A community project to help the local elderly spiraled into a national prize for Syed “Temur” Ali.

As a Boy Scout in Troop 133, Temur and his troop were approached by members of the Veterans of Foreign Wars to take part in the Patriot’s Pen Awards, where young people engage in a competition to write an essay about what it means to be a good American.

Temur said he wrote about being a boy scout as well as the community service he’s engaged with in the area, but there was another public good that Temur had been doing as well.

Two years ago when the COVID-19 pandemic first started, Temur and his mother Faryal made the decision to reach out to local nursing homes in New Iberia.

“It started two years ago when the pandemic first started,” Temur said. “Our first idea was to send cards but they weren’t accepting cards so we resorted to e-mails,” Temur said.

Temur would send e-mails every day to the contacts he had made in the nursing homes, with Temur building up a steady list of friends as time went on. He even said he gave them a special name, his “Grands.”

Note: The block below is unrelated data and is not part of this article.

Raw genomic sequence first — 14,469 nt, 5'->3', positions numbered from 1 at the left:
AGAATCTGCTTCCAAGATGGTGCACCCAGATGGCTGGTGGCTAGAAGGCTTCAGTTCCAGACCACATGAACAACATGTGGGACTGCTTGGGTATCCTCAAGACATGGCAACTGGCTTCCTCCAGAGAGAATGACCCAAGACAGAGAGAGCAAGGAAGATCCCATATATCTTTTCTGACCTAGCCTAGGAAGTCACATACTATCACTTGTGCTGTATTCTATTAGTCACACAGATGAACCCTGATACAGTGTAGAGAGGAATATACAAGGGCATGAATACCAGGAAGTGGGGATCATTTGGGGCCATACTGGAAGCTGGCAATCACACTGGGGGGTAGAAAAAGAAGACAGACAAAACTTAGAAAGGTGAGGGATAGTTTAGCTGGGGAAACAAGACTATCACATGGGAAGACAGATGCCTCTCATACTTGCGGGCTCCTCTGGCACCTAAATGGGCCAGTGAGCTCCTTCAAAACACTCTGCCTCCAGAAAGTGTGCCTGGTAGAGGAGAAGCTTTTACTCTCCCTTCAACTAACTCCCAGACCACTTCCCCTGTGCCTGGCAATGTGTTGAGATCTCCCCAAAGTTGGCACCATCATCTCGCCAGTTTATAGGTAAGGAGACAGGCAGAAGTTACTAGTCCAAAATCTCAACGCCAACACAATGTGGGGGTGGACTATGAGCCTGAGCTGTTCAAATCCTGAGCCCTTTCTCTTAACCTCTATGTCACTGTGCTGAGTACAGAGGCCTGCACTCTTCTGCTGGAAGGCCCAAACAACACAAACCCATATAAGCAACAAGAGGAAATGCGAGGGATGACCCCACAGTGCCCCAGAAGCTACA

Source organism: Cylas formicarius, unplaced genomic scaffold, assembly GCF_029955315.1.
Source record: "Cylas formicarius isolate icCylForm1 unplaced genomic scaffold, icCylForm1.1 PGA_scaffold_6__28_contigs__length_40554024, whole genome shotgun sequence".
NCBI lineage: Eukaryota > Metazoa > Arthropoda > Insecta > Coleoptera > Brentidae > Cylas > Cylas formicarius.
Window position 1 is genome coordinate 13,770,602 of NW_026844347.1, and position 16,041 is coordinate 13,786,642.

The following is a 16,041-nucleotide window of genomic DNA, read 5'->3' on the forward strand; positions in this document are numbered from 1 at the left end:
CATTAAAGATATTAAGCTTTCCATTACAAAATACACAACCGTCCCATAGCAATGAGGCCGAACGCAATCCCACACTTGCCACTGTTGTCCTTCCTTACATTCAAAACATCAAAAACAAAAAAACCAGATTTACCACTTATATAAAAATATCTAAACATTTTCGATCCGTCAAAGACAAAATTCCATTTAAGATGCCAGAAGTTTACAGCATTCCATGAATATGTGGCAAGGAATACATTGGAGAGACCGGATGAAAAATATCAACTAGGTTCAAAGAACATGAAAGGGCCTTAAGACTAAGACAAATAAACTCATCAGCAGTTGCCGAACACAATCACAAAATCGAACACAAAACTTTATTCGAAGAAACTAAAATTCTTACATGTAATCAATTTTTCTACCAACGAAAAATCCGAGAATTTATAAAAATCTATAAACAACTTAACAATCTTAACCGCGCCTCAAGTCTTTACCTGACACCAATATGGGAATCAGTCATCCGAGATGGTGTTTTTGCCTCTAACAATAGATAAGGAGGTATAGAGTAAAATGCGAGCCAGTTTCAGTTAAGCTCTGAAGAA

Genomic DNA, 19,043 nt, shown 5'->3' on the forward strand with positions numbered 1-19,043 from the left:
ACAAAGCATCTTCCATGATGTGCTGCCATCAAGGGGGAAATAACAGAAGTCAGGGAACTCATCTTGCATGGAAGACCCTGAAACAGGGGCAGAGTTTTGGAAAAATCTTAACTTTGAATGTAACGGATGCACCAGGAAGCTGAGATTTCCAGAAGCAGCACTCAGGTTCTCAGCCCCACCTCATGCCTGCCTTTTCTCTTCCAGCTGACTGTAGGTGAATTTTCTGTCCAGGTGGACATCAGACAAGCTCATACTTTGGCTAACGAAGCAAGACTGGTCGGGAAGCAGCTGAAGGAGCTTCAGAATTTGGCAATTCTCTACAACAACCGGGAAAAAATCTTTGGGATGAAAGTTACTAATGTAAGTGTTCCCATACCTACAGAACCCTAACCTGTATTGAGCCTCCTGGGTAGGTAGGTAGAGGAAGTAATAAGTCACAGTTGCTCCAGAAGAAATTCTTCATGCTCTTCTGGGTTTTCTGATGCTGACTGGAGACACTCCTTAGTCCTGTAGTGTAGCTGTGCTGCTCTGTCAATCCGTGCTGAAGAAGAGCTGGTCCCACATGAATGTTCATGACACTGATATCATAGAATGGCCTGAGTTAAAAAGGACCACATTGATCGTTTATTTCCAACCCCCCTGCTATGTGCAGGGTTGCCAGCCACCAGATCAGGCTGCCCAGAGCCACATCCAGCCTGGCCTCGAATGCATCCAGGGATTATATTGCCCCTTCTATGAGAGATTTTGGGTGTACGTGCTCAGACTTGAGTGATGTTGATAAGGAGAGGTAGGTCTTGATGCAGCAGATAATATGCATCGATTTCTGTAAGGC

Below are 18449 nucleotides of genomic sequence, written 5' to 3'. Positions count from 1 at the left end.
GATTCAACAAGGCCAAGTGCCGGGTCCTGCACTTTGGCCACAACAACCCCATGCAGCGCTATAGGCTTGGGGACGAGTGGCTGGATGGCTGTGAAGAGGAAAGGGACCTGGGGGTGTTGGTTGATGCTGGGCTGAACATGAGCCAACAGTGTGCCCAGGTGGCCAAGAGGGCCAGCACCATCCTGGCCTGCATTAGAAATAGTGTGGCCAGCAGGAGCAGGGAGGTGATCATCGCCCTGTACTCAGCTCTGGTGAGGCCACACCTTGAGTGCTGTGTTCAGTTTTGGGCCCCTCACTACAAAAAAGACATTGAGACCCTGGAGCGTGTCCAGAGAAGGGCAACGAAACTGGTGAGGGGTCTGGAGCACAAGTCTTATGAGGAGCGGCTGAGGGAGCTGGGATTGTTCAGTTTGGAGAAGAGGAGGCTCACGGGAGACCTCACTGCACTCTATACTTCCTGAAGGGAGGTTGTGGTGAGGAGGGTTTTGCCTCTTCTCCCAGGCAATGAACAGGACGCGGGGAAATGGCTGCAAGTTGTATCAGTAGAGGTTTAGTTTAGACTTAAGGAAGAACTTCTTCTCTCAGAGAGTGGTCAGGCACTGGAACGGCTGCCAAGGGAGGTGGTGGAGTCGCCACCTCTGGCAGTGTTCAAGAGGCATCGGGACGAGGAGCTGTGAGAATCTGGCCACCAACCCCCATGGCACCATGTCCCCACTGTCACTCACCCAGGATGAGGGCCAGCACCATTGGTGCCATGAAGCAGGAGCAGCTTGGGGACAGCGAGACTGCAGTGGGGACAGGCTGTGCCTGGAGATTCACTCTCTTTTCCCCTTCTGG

“At first it was about quarantine,” Faryal Atif, Temur’s mother, said. “He started with a joke of the day, a quote of the day, he was sending cute pictures.”

One of Temur’s penpals was Mac Stearns, a prominent New Iberia community member who was well known for helping and directing at the Iberia Performing Arts League.

When Stearns died, Atif said Temur would begin writing a “What would Mac say” e-mail where Temur would guess what Stearns would reply to him if he was still here.

Although the project wasn’t done for a prize, the experience of talking to nursing home residents daily was the perfect topic for the VFW Patriot Pen’s Award.

When a local essay competition was held by VFW Post 1982 in New Iberia, Temur came in first place. Temur then competed in district and state competitions and won both.

Most recently, Temur competed against 53 state finalists in the national level VFW youth essay contest. Temur came in first place in a competition that which more than 68,000 students participated.

Temur said his nursing friends were just as excited when he told them the news.

“They were really happy when I told them,” he said. “A lot of them replied and congratulated me, I was really happy.”